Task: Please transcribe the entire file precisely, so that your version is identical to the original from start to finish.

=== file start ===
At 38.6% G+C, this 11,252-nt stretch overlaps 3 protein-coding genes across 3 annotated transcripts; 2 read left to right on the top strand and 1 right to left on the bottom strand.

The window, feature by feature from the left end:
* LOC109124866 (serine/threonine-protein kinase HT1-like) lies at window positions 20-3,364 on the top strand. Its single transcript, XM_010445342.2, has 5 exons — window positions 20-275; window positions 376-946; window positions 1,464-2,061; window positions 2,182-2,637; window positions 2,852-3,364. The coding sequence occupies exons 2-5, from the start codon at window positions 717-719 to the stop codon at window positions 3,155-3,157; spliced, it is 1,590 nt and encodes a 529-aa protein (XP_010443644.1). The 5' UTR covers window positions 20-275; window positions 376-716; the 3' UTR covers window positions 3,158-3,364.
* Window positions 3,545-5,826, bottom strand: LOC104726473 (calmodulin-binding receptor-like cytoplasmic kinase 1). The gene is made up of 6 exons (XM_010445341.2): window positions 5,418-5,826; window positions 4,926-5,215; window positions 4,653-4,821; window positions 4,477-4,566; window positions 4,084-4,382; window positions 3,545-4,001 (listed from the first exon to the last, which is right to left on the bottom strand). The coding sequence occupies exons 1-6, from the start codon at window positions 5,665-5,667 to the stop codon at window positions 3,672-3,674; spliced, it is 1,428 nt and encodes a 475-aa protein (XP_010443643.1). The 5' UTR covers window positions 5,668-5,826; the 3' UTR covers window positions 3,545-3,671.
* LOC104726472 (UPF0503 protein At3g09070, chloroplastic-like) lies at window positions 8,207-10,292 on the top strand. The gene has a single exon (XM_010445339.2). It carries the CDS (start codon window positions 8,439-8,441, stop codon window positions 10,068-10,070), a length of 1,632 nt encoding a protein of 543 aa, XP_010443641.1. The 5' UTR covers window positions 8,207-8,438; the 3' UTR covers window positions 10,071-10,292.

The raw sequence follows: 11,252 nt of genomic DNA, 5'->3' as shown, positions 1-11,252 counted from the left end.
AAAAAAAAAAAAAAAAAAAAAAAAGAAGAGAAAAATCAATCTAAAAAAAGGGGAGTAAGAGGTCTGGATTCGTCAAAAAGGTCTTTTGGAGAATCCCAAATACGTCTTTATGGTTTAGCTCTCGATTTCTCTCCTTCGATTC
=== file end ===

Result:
At 38.6% G+C, this 11,252-nt stretch overlaps 3 protein-coding genes across 3 annotated transcripts; 2 read left to right on the top strand and 1 right to left on the bottom strand.

The window, feature by feature from the left end:
* LOC109124866 (serine/threonine-protein kinase HT1-like) lies at window positions 20-3,364 on the top strand. Its single transcript, XM_010445342.2, has 5 exons — window positions 20-275; window positions 376-946; window positions 1,464-2,061; window positions 2,182-2,637; window positions 2,852-3,364. The coding sequence occupies exons 2-5, from the start codon at window positions 717-719 to the stop codon at window positions 3,155-3,157; spliced, it is 1,590 nt and encodes a 529-aa protein (XP_010443644.1). The 5' UTR covers window positions 20-275; window positions 376-716; the 3' UTR covers window positions 3,158-3,364.
* Window positions 3,545-5,826, bottom strand: LOC104726473 (calmodulin-binding receptor-like cytoplasmic kinase 1). The gene is made up of 6 exons (XM_010445341.2): window positions 5,418-5,826; window positions 4,926-5,215; window positions 4,653-4,821; window positions 4,477-4,566; window positions 4,084-4,382; window positions 3,545-4,001 (listed from the first exon to the last, which is right to left on the bottom strand). The coding sequence occupies exons 1-6, from the start codon at window positions 5,665-5,667 to the stop codon at window positions 3,672-3,674; spliced, it is 1,428 nt and encodes a 475-aa protein (XP_010443643.1). The 5' UTR covers window positions 5,668-5,826; the 3' UTR covers window positions 3,545-3,671.
* LOC104726472 (UPF0503 protein At3g09070, chloroplastic-like) lies at window positions 8,207-10,292 on the top strand. The gene has a single exon (XM_010445339.2). It carries the CDS (start codon window positions 8,439-8,441, stop codon window positions 10,068-10,070), a length of 1,632 nt encoding a protein of 543 aa, XP_010443641.1. The 5' UTR covers window positions 8,207-8,438; the 3' UTR covers window positions 10,071-10,292.

The raw sequence follows: 11,252 nt of genomic DNA, 5'->3' as shown, positions 1-11,252 counted from the left end.
AAAAAAAAAAAAAAAAAAAAAAAAGAAGAGAAAAATCAATCTAAAAAAAGGGGAGTAAGAGGTCTGGATTCGTCAAAAAGGTCTTTTGGAGAATCCCAAATACGTCTTTATGGTTTAGCTCTCGATTTCTCTCCTTCGATTC